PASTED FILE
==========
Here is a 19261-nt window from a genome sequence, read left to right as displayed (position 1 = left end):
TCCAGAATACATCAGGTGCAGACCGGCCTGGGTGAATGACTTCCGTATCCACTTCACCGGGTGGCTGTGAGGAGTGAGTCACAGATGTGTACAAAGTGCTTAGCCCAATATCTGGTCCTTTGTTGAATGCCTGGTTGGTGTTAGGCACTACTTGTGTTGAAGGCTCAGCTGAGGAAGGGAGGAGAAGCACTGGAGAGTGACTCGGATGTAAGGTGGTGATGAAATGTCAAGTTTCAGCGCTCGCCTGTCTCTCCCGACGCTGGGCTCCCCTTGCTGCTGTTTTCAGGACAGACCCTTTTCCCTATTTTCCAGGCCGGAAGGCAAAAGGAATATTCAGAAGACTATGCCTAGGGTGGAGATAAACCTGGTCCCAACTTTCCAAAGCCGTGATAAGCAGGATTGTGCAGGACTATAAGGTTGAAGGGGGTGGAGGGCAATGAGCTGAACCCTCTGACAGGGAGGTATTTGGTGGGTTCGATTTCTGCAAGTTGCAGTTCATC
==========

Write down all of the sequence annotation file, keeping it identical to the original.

Here is a 19261-nt window from a genome sequence, read left to right as displayed (position 1 = left end):
TCCAGAATACATCAGGTGCAGACCGGCCTGGGTGAATGACTTCCGTATCCACTTCACCGGGTGGCTGTGAGGAGTGAGTCACAGATGTGTACAAAGTGCTTAGCCCAATATCTGGTCCTTTGTTGAATGCCTGGTTGGTGTTAGGCACTACTTGTGTTGAAGGCTCAGCTGAGGAAGGGAGGAGAAGCACTGGAGAGTGACTCGGATGTAAGGTGGTGATGAAATGTCAAGTTTCAGCGCTCGCCTGTCTCTCCCGACGCTGGGCTCCCCTTGCTGCTGTTTTCAGGACAGACCCTTTTCCCTATTTTCCAGGCCGGAAGGCAAAAGGAATATTCAGAAGACTATGCCTAGGGTGGAGATAAACCTGGTCCCAACTTTCCAAAGCCGTGATAAGCAGGATTGTGCAGGACTATAAGGTTGAAGGGGGTGGAGGGCAATGAGCTGAACCCTCTGACAGGGAGGTATTTGGTGGGTTCGATTTCTGCAAGTTGCAGTTCATC